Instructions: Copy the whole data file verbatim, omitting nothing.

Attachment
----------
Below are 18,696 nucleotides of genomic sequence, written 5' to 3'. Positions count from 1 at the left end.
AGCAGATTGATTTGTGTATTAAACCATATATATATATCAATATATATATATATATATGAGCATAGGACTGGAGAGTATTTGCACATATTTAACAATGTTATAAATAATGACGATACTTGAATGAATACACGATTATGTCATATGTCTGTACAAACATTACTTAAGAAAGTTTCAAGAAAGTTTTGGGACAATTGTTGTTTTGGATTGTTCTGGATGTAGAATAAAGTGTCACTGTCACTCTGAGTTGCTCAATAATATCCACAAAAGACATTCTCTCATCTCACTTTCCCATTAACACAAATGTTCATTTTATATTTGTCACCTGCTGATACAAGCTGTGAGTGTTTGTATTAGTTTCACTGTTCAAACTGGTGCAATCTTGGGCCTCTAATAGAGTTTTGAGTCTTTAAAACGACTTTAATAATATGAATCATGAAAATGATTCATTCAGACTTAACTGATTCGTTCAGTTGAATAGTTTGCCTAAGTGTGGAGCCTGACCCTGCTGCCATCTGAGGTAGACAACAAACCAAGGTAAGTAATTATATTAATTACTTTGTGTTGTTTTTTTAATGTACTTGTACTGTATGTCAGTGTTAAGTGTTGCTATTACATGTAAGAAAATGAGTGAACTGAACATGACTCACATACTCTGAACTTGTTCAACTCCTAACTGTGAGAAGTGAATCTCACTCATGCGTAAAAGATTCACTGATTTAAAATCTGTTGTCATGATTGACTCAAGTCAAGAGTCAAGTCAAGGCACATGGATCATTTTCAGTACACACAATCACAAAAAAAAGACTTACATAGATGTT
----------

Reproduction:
Below are 18,696 nucleotides of genomic sequence, written 5' to 3'. Positions count from 1 at the left end.
AGCAGATTGATTTGTGTATTAAACCATATATATATATCAATATATATATATATATATGAGCATAGGACTGGAGAGTATTTGCACATATTTAACAATGTTATAAATAATGACGATACTTGAATGAATACACGATTATGTCATATGTCTGTACAAACATTACTTAAGAAAGTTTCAAGAAAGTTTTGGGACAATTGTTGTTTTGGATTGTTCTGGATGTAGAATAAAGTGTCACTGTCACTCTGAGTTGCTCAATAATATCCACAAAAGACATTCTCTCATCTCACTTTCCCATTAACACAAATGTTCATTTTATATTTGTCACCTGCTGATACAAGCTGTGAGTGTTTGTATTAGTTTCACTGTTCAAACTGGTGCAATCTTGGGCCTCTAATAGAGTTTTGAGTCTTTAAAACGACTTTAATAATATGAATCATGAAAATGATTCATTCAGACTTAACTGATTCGTTCAGTTGAATAGTTTGCCTAAGTGTGGAGCCTGACCCTGCTGCCATCTGAGGTAGACAACAAACCAAGGTAAGTAATTATATTAATTACTTTGTGTTGTTTTTTTAATGTACTTGTACTGTATGTCAGTGTTAAGTGTTGCTATTACATGTAAGAAAATGAGTGAACTGAACATGACTCACATACTCTGAACTTGTTCAACTCCTAACTGTGAGAAGTGAATCTCACTCATGCGTAAAAGATTCACTGATTTAAAATCTGTTGTCATGATTGACTCAAGTCAAGAGTCAAGTCAAGGCACATGGATCATTTTCAGTACACACAATCACAAAAAAAAGACTTACATAGATGTT